Sukeichi was arrested by the army on March 31, 1943. He was arrested for seven reasons, among them, the fact that he was said to be an illegal alien, one of his daughters held dual citizenship and the other was a Japanese citizen, he had participated in the Japanese census, and believed in the Shinto religion. Officials were also highly suspicious that he was an alien and was living in Pearl Harbor during the attack (Internee File for Sukeichi Kameoka, 1943, National Archives at College Park, 1945). He wrote a letter asking the government to authorize his release. He states “During my long residence in Hawaii I never did anything inimical to the laws and regulations of the United States, nor have I ever participated in any anti-American activities. . . . I love this country and have no intention of going back to Japan.” He listed some people to vouch for him, but the government ultimately turned him down (Internee File for Sukeichi Kameoka). He was quickly sent to Sharp Park, near Pacifica, with other internees in Transfer Group 9, and later was moved to Santa Fe, New Mexico, where he stayed for the duration of the war.

During his stay at Santa Fe, he and the other Japanese refused to give up hope. They held their own festival there, building their own shrines and stages, and the men dressed up as women, since the camp was mostly men. They also painted stones, and he did some watercolor. Meanwhile, back in Hawaii, Elsie became a dressmaker, and Yone did laundry. Together, they scraped enough to get by, and sent a little extra to Sukeichi so he could buy cigarettes. There would be frequent blackouts and air raids, and they ended up digging a pit in the basement, under the house, in case Honolulu was bombed again (Interview with Kazuko Tengan, 11/23/19). Because of the high number of Japanese in Hawaii during the war, it was one of the places less impacted by the government removals. If they took everyone, there would be no one left to work and the economy would plummet. About 500 men were taken, community leaders and important people.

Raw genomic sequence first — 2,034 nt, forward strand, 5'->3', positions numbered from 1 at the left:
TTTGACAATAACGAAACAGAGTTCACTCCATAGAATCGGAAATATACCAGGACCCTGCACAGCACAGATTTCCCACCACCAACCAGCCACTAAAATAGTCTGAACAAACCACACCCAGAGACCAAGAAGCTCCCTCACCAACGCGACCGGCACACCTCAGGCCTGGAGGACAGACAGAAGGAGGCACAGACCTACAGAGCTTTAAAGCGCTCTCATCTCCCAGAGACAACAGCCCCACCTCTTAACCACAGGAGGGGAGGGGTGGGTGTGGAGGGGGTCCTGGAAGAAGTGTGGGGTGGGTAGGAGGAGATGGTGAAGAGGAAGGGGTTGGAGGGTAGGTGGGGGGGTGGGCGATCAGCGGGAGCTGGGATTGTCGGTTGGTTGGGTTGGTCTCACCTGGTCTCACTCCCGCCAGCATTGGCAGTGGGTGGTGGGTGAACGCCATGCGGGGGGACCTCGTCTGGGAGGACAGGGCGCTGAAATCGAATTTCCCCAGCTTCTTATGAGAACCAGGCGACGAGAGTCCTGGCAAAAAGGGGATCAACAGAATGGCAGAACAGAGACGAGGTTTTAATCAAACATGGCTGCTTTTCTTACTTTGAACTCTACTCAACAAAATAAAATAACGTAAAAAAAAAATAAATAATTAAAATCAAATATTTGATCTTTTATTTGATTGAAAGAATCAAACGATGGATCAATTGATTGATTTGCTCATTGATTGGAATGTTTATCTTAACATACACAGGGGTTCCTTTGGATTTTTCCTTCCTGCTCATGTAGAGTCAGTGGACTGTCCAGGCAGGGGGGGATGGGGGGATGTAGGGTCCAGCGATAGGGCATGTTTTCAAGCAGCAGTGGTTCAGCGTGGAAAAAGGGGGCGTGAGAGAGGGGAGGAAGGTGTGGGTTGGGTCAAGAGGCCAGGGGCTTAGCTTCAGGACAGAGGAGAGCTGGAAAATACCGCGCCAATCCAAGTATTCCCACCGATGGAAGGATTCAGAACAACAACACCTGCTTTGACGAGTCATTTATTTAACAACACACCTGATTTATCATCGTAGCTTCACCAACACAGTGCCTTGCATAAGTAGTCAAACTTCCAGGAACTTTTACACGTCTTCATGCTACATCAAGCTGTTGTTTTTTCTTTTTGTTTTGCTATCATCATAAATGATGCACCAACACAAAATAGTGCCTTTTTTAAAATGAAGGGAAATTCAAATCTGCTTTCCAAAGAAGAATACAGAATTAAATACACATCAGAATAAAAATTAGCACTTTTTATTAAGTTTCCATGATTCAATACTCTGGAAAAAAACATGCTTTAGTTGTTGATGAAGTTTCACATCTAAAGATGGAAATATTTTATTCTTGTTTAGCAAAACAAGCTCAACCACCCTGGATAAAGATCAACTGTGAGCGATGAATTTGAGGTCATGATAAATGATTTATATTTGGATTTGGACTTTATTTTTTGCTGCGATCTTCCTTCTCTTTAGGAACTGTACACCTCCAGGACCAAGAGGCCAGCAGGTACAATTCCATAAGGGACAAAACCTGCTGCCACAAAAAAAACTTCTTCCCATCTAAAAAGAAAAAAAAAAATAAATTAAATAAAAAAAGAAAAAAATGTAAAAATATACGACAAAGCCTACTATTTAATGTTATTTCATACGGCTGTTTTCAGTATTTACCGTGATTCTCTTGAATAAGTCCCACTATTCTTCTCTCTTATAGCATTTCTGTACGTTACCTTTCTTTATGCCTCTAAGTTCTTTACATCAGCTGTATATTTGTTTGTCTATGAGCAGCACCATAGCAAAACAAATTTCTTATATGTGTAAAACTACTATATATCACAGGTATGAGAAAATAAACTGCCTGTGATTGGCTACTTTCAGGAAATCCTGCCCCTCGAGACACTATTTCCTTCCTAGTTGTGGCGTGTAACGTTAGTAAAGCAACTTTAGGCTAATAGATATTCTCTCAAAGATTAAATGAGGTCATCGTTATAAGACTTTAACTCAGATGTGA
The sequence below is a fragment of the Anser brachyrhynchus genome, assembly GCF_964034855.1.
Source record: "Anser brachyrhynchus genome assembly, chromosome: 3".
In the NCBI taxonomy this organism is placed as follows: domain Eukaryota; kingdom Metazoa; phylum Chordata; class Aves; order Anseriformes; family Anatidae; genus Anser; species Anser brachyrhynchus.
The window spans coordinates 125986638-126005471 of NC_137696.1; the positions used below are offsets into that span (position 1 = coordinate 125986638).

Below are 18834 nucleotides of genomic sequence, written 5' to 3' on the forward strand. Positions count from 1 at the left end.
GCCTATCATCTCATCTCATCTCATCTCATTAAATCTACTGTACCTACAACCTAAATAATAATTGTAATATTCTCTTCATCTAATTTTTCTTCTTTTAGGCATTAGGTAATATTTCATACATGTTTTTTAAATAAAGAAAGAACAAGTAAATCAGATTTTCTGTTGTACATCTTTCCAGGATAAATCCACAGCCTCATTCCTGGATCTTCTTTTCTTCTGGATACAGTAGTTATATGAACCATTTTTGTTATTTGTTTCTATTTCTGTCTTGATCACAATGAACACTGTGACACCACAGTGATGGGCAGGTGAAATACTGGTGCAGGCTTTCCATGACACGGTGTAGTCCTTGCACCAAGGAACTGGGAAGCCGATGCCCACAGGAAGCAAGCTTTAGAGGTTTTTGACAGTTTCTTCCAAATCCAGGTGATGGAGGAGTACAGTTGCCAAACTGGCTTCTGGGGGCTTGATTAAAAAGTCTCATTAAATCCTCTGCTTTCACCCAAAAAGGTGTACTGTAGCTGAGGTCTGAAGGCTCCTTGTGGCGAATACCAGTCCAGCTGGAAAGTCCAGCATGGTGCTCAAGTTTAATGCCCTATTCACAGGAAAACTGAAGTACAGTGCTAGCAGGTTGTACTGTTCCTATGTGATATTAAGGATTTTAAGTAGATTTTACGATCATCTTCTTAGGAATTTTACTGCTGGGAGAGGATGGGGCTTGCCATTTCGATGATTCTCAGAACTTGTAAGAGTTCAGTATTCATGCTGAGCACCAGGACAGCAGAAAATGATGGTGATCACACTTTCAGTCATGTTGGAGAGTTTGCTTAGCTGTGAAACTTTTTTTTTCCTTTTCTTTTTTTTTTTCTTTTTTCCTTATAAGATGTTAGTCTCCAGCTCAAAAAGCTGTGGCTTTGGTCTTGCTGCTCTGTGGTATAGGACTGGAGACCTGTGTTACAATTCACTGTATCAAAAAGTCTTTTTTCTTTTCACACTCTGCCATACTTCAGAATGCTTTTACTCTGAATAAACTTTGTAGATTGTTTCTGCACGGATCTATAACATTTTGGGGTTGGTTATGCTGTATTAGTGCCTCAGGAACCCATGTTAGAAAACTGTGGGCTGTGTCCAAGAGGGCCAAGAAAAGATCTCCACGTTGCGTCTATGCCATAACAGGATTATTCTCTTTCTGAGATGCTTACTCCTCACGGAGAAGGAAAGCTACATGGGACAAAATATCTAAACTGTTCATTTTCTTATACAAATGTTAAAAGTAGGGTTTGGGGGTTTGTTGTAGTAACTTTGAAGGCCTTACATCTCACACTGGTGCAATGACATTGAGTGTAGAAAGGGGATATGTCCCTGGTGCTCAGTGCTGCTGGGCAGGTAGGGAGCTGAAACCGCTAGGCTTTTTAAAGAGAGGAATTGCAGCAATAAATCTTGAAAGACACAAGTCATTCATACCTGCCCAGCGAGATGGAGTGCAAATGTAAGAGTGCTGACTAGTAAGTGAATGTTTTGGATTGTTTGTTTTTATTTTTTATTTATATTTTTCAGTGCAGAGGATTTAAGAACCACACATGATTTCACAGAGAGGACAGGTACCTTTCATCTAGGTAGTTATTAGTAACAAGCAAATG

That was enough for a number of the young men who were left behind to volunteer for the United States army to show their patriotism to America. They became what was later known as the 100th Battalion and the 442nd regiment, an all Japanese regiment in the army, which would go on to become the most decorated regiment in American history. The Hawaiian Japanese and the Mainland Japanese didn’t get along with each other, and the Hawaiian Japanese jokingly called the Mainland Japanese “Kotonks”, the sound of an empty coconut, because that’s what their heads sounded like when hit. They were empty, so they sounded like an empty coconut (Interview with Kazuko Tengan, 11/23/19).